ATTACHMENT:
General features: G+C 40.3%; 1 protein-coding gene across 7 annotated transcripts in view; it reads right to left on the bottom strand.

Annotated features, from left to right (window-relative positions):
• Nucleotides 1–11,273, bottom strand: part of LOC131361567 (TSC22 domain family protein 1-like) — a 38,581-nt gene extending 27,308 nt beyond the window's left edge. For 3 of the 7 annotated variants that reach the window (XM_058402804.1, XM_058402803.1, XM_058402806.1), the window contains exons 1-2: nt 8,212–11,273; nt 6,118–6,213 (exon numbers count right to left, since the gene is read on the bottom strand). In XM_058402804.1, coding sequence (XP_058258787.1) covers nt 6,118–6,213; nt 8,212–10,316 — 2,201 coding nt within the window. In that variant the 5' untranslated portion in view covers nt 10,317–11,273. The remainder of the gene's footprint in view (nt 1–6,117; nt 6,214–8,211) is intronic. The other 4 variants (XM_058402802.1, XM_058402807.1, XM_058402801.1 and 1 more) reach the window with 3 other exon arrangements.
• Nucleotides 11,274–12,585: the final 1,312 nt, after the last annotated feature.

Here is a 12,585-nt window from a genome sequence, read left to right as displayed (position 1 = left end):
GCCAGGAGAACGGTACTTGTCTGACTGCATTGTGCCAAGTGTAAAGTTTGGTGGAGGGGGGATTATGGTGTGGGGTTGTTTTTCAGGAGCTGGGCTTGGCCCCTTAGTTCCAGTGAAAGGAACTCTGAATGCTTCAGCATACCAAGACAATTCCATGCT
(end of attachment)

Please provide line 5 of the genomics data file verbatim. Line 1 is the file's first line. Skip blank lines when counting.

Here is a 12,585-nt window from a genome sequence, read left to right as displayed (position 1 = left end):